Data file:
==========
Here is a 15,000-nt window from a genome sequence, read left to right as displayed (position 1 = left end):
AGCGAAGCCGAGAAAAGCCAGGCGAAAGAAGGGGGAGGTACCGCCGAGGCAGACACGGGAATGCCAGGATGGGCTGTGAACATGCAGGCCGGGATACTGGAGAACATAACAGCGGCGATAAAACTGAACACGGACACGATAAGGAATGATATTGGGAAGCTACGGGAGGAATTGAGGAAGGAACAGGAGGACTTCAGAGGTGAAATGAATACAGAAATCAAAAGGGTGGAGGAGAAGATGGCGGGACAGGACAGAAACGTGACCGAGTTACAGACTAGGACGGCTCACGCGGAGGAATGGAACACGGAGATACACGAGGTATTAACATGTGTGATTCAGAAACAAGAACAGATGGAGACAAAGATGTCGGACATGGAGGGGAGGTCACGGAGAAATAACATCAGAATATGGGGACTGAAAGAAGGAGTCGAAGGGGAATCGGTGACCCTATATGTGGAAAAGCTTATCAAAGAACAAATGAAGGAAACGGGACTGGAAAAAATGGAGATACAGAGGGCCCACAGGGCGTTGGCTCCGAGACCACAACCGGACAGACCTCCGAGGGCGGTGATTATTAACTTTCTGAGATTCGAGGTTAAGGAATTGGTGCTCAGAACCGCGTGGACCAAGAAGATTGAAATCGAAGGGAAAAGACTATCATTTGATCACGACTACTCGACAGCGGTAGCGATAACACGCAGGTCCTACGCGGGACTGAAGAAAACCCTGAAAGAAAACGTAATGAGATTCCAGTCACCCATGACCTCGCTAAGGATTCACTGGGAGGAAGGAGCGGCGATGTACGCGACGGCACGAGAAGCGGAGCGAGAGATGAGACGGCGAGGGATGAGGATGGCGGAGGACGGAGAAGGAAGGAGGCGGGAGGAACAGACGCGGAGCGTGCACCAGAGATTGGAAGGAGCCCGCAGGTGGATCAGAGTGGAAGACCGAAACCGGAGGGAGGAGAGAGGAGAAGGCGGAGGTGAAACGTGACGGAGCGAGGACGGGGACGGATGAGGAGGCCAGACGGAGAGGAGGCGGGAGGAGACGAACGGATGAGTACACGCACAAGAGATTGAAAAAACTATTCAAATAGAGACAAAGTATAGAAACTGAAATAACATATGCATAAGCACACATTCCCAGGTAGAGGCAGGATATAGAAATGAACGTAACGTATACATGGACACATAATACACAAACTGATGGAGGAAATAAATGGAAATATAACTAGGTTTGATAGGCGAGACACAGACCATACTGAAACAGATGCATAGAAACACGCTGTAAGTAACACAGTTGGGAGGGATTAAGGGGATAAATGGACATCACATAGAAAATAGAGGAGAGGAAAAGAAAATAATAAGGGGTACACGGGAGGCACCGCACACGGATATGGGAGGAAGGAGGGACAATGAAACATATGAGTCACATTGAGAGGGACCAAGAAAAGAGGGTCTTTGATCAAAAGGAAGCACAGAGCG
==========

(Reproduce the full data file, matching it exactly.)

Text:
Here is a 15,000-nt window from a genome sequence, read left to right as displayed (position 1 = left end):
AGCGAAGCCGAGAAAAGCCAGGCGAAAGAAGGGGGAGGTACCGCCGAGGCAGACACGGGAATGCCAGGATGGGCTGTGAACATGCAGGCCGGGATACTGGAGAACATAACAGCGGCGATAAAACTGAACACGGACACGATAAGGAATGATATTGGGAAGCTACGGGAGGAATTGAGGAAGGAACAGGAGGACTTCAGAGGTGAAATGAATACAGAAATCAAAAGGGTGGAGGAGAAGATGGCGGGACAGGACAGAAACGTGACCGAGTTACAGACTAGGACGGCTCACGCGGAGGAATGGAACACGGAGATACACGAGGTATTAACATGTGTGATTCAGAAACAAGAACAGATGGAGACAAAGATGTCGGACATGGAGGGGAGGTCACGGAGAAATAACATCAGAATATGGGGACTGAAAGAAGGAGTCGAAGGGGAATCGGTGACCCTATATGTGGAAAAGCTTATCAAAGAACAAATGAAGGAAACGGGACTGGAAAAAATGGAGATACAGAGGGCCCACAGGGCGTTGGCTCCGAGACCACAACCGGACAGACCTCCGAGGGCGGTGATTATTAACTTTCTGAGATTCGAGGTTAAGGAATTGGTGCTCAGAACCGCGTGGACCAAGAAGATTGAAATCGAAGGGAAAAGACTATCATTTGATCACGACTACTCGACAGCGGTAGCGATAACACGCAGGTCCTACGCGGGACTGAAGAAAACCCTGAAAGAAAACGTAATGAGATTCCAGTCACCCATGACCTCGCTAAGGATTCACTGGGAGGAAGGAGCGGCGATGTACGCGACGGCACGAGAAGCGGAGCGAGAGATGAGACGGCGAGGGATGAGGATGGCGGAGGACGGAGAAGGAAGGAGGCGGGAGGAACAGACGCGGAGCGTGCACCAGAGATTGGAAGGAGCCCGCAGGTGGATCAGAGTGGAAGACCGAAACCGGAGGGAGGAGAGAGGAGAAGGCGGAGGTGAAACGTGACGGAGCGAGGACGGGGACGGATGAGGAGGCCAGACGGAGAGGAGGCGGGAGGAGACGAACGGATGAGTACACGCACAAGAGATTGAAAAAACTATTCAAATAGAGACAAAGTATAGAAACTGAAATAACATATGCATAAGCACACATTCCCAGGTAGAGGCAGGATATAGAAATGAACGTAACGTATACATGGACACATAATACACAAACTGATGGAGGAAATAAATGGAAATATAACTAGGTTTGATAGGCGAGACACAGACCATACTGAAACAGATGCATAGAAACACGCTGTAAGTAACACAGTTGGGAGGGATTAAGGGGATAAATGGACATCACATAGAAAATAGAGGAGAGGAAAAGAAAATAATAAGGGGTACACGGGAGGCACCGCACACGGATATGGGAGGAAGGAGGGACAATGAAACATATGAGTCACATTGAGAGGGACCAAGAAAAGAGGGTCTTTGATCAAAAGGAAGCACAGAGCG